Is early retirement soon to be a thing of the past? Certainly for those without the benefit of generous company/public sector pension schemes or the option of cashing in on the rapid rise in property prices, the answer is a resounding yes.
People are having to ‘re-boot’ their retirement expectations. A simple online pension calculator will often provide a harsh reality check but what is needed then is a plan – this is no time for sticking heads in the sand. ‘My income when I retire is going to drop by 75% – what steps can be taken to get things back on track?’
Increasing pension contributions; equity release; extending working life; phased retirement; retraining; debt management; all these elements come into play.
Even for people who have made reasonable pension contributions over say 30 or 40 years in employment, it is important they maintain a coherent retirement plan and possibly hold fire and not drawdown too much too early. Possibly retraining to work in a less pressured role might prove the smart move – a phased retirement rather than a dramatic move from salary to pension.
So far we’ve focused on what faces those approaching retirement but what lessons must be learnt by those starting out in the UK workplace and where can our industry provide most help?
In the past things were far simpler – we joined a company; we joined its pension scheme. We worked there for a large part of our working lives and then we retired. The amount of pension we built up was easy to understand and was guaranteed.
Now there is not the same enthusiasm or commitment to company schemes – only 35% of working Brits are in private sector employer pension schemes.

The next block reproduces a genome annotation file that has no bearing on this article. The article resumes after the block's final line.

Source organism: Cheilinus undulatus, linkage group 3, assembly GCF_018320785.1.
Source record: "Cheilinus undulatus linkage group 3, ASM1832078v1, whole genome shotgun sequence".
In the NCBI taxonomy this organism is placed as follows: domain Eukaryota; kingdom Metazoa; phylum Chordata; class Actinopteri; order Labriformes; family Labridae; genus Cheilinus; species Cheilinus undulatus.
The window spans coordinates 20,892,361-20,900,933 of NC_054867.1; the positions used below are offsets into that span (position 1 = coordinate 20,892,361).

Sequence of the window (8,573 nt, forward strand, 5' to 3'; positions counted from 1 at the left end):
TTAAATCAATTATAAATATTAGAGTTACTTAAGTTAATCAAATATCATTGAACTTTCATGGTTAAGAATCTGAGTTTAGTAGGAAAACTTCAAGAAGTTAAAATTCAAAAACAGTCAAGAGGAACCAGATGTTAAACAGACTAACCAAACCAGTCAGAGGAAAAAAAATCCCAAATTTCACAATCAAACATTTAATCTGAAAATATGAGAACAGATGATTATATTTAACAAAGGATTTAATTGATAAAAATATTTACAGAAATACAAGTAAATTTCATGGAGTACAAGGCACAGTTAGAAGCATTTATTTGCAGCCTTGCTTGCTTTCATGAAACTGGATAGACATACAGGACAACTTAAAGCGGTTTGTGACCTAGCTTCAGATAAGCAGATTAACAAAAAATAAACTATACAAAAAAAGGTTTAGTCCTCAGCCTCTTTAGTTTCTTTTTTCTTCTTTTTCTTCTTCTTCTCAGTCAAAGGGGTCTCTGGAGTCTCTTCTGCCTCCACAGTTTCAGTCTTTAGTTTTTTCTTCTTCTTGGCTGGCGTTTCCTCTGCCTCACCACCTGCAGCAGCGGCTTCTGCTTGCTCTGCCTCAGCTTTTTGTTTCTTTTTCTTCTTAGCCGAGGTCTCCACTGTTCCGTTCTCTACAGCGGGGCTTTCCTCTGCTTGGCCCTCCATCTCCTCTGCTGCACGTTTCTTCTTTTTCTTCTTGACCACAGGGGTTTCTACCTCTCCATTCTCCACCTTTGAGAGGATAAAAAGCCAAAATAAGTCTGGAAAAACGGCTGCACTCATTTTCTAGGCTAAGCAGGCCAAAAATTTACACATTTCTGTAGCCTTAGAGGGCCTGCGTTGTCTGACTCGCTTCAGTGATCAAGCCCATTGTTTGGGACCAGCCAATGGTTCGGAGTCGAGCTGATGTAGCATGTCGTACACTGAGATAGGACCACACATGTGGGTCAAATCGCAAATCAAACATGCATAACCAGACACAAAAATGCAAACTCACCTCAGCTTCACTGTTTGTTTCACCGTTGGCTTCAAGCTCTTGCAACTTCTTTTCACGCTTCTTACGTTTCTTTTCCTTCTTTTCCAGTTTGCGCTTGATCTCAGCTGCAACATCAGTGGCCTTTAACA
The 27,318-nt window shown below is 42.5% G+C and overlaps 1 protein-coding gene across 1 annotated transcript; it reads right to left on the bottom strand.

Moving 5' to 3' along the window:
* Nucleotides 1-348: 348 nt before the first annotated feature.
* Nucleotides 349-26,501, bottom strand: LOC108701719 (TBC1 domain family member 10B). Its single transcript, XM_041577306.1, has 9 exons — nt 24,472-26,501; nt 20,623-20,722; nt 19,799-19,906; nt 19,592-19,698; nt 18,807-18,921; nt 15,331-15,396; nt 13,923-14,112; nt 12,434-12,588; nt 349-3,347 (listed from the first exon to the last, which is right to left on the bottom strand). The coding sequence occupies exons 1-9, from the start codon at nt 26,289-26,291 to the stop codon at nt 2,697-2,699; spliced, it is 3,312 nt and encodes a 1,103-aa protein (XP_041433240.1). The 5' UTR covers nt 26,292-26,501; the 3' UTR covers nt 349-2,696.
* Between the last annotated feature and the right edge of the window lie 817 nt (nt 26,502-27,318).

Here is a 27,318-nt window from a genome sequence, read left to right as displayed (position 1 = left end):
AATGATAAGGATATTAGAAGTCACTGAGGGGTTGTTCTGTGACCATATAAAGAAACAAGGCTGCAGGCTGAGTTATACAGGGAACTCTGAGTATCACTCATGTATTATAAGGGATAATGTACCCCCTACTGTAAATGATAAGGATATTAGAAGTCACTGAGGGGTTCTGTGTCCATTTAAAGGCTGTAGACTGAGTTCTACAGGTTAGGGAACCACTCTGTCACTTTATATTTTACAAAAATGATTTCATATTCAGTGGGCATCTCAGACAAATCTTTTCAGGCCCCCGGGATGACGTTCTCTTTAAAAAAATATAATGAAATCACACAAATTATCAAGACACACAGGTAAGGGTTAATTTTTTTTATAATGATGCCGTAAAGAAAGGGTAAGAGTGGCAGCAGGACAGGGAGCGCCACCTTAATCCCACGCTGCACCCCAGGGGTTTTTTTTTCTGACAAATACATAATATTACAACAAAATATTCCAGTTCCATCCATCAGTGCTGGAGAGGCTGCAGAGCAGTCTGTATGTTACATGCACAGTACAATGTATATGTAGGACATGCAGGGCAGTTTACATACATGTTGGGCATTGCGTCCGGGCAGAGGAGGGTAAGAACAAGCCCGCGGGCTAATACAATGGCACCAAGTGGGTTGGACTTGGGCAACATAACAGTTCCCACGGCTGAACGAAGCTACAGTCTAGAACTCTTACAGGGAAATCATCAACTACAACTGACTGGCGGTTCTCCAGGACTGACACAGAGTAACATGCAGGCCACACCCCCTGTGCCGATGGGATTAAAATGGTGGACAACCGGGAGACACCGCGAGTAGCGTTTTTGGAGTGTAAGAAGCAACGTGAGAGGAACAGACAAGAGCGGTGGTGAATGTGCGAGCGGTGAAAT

Young people often see pensions as something to put off until later– especially with student loans to contend with or costs of taking the first step on the property ladder – something we’re also coming to later in life than used to be the norm. It is hard to get someone who is 20 to think about their 70s. Pension compulsion should help enormously, but we have to ensure people do not opt out and do pay in more than the minimum.
Education is crucial here – the impact of opting out needs to be clearly quantified – for every time you don’t pay into a tax efficient pension in your 20s; you are going to have to pay massively more to make up the shortfall in your 30s and 40s. It should be about explaining the tangible benefits of increasing contributions when you can – for instance when there is a pay rise.
The single most important consideration and the message we all need to help deliver is that everyone should have a retirement plan that they take wherever they go – everything else then falls into place. The bottom line is that by forward planning in this way, working into your 70s becomes an option rather than a necessity.